Since many of us will or already have experienced the pain of a divorce, I’ll use this topic to illustrate another example. We’re newly married and we’re so excited by so many dreams, so many expectations of what life with our partner will bring. And then things don’t exactly turn out the way we hoped. We find ourselves single again, perhaps having to raise children by ourselves, bogged down by financial stress and a myriad of worries. We must understand that life is impermanent and we need to adjust to its changes. To adjust to life’s changes in a healthy way, we must allow ourselves to feel our feelings, get involved with support groups, talk to people, seek therapy, and really deal with the sadness and anger of the divorce. Once we do so, we will feel better and we will be able to heal and move on. We can do well when life presents a change, even when the change is tragic, as long as we are willing to adjust to the change, feel it, and then move forward. However, many of us turn to the pain killers instead of really dealing with our feelings. Unfortunately, there are an infinite number of “pain killers” to which we can turn toward. Perhaps after the divorce we start drinking, and this drinking becomes a habit, which then turns into an addiction. We might ask a doctor for a prescription drug that takes away our anxiety, our stress, and our depression. We all understand alcohol or drug related addictions, but there are other, more subtle ones. We throw ourselves into our work, or we become addicted to television, barely leaving the couch. We immediately dive into another relationship, putting all of our time and effort and feeling into it, thinking that this will fix us somehow. We start eating excessively, turning to food for comfort. The list of what we can do instead of truly dealing with life’s impermanence and changes in a healthy way is infinite.
Most of us don’t adjust well to life’s impermanence. We fight it, we resist it, and we use pain killers as a way to deal with it. But if we realize at a deep level that life is impermanent and that there’s nothing we can do to get around this fact, we truly will be better off. Even if we don’t get divorced, even if we stay healthy, there are an infinite number of things that can rock our worlds and upset us. We must flow with things, adjust to change well, and realize, Nothing that I have in this world, not even my child, is a guarantee. My child can be taken from me. Just as the family who lost their child at Yellowstone, pain and tragedy can be turned into something wonderful and something that can help others. The Yellowstone family is proof that we can adjust to anything and still find beauty and meaning in life.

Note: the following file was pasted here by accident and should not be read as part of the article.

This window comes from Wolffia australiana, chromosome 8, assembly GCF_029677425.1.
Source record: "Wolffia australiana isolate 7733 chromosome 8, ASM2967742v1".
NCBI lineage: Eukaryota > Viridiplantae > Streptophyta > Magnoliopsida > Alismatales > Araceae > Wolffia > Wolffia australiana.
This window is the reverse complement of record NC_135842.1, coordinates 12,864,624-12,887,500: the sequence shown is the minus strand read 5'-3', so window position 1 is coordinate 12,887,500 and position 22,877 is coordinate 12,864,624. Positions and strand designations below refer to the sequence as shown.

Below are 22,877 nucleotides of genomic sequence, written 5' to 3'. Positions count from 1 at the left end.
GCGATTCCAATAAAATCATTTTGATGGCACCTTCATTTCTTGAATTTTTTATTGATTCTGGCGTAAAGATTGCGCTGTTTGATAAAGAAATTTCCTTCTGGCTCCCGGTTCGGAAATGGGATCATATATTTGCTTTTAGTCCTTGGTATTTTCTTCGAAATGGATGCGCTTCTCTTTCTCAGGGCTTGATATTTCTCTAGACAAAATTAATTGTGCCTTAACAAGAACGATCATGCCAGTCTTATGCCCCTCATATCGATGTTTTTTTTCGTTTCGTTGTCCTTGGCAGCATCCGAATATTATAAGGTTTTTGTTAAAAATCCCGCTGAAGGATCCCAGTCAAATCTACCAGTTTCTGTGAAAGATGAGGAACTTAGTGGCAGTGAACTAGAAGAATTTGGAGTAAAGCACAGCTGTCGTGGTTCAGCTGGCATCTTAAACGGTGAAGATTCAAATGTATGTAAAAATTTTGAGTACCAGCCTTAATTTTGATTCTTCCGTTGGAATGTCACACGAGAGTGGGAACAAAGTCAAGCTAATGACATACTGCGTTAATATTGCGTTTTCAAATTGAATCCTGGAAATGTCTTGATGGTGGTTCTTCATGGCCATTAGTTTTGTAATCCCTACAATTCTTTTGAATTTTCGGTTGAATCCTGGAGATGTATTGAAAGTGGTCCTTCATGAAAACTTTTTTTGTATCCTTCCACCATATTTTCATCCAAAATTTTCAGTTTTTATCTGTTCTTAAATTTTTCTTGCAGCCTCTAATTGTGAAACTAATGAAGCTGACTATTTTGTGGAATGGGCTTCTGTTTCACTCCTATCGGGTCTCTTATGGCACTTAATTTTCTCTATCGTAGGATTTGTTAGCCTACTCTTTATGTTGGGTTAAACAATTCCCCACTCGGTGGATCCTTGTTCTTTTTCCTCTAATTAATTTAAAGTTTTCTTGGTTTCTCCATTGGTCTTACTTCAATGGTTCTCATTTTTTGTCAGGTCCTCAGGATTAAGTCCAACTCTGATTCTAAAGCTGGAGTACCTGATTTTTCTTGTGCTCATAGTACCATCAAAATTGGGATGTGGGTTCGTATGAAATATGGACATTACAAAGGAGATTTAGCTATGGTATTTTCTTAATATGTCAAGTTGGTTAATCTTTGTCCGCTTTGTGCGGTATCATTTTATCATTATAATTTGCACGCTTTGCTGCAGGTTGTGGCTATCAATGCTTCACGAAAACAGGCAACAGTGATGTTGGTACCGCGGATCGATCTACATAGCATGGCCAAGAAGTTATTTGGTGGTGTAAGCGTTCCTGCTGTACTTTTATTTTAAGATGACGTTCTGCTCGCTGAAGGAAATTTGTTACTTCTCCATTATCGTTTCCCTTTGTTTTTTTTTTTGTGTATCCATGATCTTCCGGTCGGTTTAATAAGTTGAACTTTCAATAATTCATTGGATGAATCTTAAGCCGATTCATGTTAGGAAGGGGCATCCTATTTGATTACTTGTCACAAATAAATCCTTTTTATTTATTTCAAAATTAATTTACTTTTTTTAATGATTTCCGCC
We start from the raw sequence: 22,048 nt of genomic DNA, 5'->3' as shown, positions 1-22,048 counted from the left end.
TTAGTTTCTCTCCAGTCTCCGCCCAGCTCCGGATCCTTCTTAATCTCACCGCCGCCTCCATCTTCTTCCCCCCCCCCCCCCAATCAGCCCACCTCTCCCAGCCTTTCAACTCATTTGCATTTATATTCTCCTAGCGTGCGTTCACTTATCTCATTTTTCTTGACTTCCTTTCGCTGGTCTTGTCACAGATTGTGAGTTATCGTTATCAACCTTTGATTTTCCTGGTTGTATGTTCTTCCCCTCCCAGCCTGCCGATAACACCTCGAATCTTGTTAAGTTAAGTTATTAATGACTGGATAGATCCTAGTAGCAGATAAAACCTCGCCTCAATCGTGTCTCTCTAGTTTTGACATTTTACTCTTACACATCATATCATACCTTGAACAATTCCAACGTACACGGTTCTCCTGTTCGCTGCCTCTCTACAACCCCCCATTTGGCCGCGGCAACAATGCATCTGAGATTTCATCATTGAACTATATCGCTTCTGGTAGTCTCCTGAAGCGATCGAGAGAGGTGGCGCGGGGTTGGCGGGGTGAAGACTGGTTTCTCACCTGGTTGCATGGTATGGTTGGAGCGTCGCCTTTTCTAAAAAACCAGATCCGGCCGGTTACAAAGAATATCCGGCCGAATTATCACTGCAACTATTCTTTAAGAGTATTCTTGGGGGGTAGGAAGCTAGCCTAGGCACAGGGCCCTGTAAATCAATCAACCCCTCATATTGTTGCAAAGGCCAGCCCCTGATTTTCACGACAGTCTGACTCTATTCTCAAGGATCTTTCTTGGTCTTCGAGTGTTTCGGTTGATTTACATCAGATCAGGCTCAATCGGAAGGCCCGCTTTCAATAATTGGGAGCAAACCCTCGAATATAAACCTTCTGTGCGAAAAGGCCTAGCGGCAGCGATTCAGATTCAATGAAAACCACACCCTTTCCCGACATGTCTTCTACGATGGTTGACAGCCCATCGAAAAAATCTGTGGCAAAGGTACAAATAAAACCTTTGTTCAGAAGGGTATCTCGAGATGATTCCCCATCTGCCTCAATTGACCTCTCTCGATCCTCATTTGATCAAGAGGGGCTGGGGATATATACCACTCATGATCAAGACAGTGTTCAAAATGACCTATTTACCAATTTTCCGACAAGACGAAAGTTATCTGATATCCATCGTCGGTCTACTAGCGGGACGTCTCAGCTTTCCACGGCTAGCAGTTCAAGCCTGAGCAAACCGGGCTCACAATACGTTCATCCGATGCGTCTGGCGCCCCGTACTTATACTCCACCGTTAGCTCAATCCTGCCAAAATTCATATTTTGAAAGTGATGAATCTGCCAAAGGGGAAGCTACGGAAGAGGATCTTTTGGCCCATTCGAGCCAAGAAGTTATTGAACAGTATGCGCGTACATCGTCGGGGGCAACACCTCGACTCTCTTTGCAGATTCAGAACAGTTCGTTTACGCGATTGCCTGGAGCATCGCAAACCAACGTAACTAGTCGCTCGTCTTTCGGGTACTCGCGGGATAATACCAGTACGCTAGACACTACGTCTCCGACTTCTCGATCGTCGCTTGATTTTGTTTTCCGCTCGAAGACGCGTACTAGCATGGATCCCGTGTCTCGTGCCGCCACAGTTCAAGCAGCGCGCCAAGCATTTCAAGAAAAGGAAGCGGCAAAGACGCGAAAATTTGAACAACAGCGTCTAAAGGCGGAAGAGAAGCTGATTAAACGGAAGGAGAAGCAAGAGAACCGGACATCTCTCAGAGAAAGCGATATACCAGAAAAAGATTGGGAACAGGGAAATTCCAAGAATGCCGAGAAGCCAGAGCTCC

Let me offer yet another example. Perhaps when we were in high school, we expected to attend college, get good grades, graduate, and get a great job. Perhaps what happened instead is that we didn’t adjust to our newfound freedom and we partied too much and mismanaged our time to such a great extent that we had to drop out and get a job. This doesn’t mean we have to numb ourselves to change. Life is change and change happens to everyone. We need to feel, adjust, and then make the most of what life has given us. Wallowing in self-blame won’t help. Yes, we may have been the cause of the change, but blaming ourselves won’t help us to adjust and accept the change. I actually know people who are in prison who are very spiritual and have made the most out of a life sentence. We can adjust to anything as long as we are willing to let go of our belief that life has to go a certain way. If we fight life, it will be very tough and we will most likely turn to addictions to shut off our pain. However, if we flow with life, then life will proceed much better and we will be much healthier in the end.
Let’s do this: let’s promise that no matter what life has thrown at us or will throw at us, we will adjust. We won’t be self-critical, we won’t stay stuck. We’ll feel the feelings of loss and sadness, and then we’ll move on and make the most of our lives with what we have. When we adapt to change, life will go much better; when we numb it, life will be more difficult in the long run. We must choose to adapt, because doing so will facilitate a beautiful, full life.
Dr. Robert Puff, Ph.D. is a clinical psychologist, author, international speaker, and happiness expert who has been counseling individuals, families, nonprofits, and businesses for over twenty years in Newport Beach, Newport Coast, Laguna Beach, Irvine, Corona del Mar and Huntington Beach.